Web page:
Indemnification and Advancement Rights Under the Delaware LLC Act

Steven D. Goldberg, Esq. Wilmington, DE
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We have pointed out in previous posts that the Delaware LLC Act is an enabling act, that is, it provides a framework upon which the drafter of the company agreement may build.  The Delaware Act contains many default provisions, however indemnification is not one of them.

Section 18-108, Indemnification, provides:
“Subject to such standards and restrictions, if any, as are set forth in its limited liability company agreement, a limited liability company may, and shall have the power to, indemnify and hold harmless any member or manager or other person from and against any and all claims and demands whatsoever.”

Section 108 confirms that the LLC has the power to indemnify and hold harmless any member or manager or other person, however the drafters left it up to the terms of the LLC agreement to establish first whether the company will indemnify and then the standards to be applied.

The starting and ending point on any claim for indemnification is the company agreement itself. The most often litigated  issue under indemnification is the right of a covered person to receive an advancement for expenses.  In practical terms the right to an advancement is as important as the right to indemnification itself.  Litigation and defending ones self in a court or investigative proceeding are expensive in the real world. In the absence of a right to an advancement the covered person may not be able to avail himself or herself to indemnification as they may not be able to afford the initial cost to defend themselves in the proceeding. The Act itself, unlike Section 145 of the DGCL, does not address advancement. Delaware courts have held that in the absence of a provision in the company agreement itself, there is no implied right to receive an advancement for expenses. The courts have applied corporate decisions to claims for advancement. The courts have concluded that under Delaware law the right to expenses and the right to advancement are distinct concepts and the right to recover expenses does not imply the right to an advancement.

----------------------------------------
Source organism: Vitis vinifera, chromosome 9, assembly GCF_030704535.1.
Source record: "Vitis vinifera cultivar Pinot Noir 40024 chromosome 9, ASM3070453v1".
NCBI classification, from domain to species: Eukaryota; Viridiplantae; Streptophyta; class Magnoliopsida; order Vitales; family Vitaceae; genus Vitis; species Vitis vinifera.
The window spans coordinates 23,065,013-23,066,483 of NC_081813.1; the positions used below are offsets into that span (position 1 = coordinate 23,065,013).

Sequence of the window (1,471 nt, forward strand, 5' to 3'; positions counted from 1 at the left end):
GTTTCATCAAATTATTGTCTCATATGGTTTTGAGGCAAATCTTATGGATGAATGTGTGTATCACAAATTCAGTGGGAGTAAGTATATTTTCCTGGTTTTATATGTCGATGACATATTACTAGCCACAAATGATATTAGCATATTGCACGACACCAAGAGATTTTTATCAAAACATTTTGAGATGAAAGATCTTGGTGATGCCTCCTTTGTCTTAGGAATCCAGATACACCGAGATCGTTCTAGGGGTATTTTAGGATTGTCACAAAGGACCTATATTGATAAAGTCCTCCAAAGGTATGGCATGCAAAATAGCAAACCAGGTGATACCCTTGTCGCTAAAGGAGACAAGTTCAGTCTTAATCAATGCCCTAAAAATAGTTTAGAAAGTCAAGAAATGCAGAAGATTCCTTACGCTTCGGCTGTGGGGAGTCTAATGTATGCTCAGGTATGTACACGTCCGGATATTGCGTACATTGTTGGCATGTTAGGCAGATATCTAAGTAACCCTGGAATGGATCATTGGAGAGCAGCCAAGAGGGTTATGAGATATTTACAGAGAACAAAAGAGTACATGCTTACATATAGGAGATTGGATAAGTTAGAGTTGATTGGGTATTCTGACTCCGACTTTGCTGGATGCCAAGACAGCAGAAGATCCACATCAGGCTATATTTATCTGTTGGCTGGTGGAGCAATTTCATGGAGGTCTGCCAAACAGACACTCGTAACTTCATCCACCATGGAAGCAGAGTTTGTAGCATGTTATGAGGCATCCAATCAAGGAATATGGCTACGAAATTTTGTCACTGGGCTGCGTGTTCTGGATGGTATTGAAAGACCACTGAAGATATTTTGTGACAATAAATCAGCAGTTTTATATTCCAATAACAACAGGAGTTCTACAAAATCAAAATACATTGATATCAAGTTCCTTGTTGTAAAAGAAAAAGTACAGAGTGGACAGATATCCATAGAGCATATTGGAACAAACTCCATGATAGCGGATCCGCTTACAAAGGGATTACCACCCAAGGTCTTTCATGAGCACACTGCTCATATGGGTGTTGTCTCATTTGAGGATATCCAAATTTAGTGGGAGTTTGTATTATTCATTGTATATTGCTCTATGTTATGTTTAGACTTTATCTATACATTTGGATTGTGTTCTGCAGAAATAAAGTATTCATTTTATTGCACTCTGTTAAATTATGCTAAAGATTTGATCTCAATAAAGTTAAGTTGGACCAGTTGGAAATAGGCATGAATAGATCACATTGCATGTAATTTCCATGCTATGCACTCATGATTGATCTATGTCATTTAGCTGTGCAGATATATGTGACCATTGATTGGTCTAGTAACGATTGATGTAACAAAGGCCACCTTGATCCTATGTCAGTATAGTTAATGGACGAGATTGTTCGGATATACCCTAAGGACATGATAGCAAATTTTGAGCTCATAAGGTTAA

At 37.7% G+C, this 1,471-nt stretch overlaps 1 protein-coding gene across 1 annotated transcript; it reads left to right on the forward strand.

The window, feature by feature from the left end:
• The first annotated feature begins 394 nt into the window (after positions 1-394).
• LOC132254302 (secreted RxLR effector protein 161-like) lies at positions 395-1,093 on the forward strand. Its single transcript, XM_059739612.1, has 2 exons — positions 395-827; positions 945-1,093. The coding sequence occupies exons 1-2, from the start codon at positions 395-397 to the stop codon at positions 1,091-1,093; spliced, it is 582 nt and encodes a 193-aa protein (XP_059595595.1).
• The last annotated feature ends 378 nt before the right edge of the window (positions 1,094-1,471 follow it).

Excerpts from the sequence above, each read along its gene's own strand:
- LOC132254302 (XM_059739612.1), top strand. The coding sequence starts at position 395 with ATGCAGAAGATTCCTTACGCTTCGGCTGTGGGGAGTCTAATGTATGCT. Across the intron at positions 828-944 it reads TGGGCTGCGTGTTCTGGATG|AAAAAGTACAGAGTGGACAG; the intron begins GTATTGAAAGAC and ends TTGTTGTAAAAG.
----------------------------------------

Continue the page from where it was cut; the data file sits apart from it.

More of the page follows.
The indemnification provisions of the company agreement need to be carefully drafted to cover, or eliminate from coverage, persons who the company intends to either cover or eliminate. Most indemnification provisions are drawn from Section 145 and standard corporate bylaw provisions.  The DGCL does not differentiate between claims for indemnification and advancement by a plaintiff or defendant. Therefore if a company does not want a aggrieved member or manager who is suing the company to seek an advancement of expenses to sue the company, the company agreement must preclude such claims.

In a recent case the Delaware Courts have held that a company may amend its company agreement to limit or eliminate a right to indemnification between the time of the occurrance which gives rise to a  right to indemnification and the time that the claim for indemnification is made.

The indemnification provisions in the accompaning PDF file are typical of well drafted company agreements. Indemnification Section

I have an active Delaware business practice as well as a practice in Delaware’s State and Federal courts. If you or your client have a business matter or a matter which you wish to litigate in Delaware or has a matter pending in Delaware, we would appreciate the opportunity to consult with you regarding our representation. Please remember that we do not accept representation without a written engagement letter.

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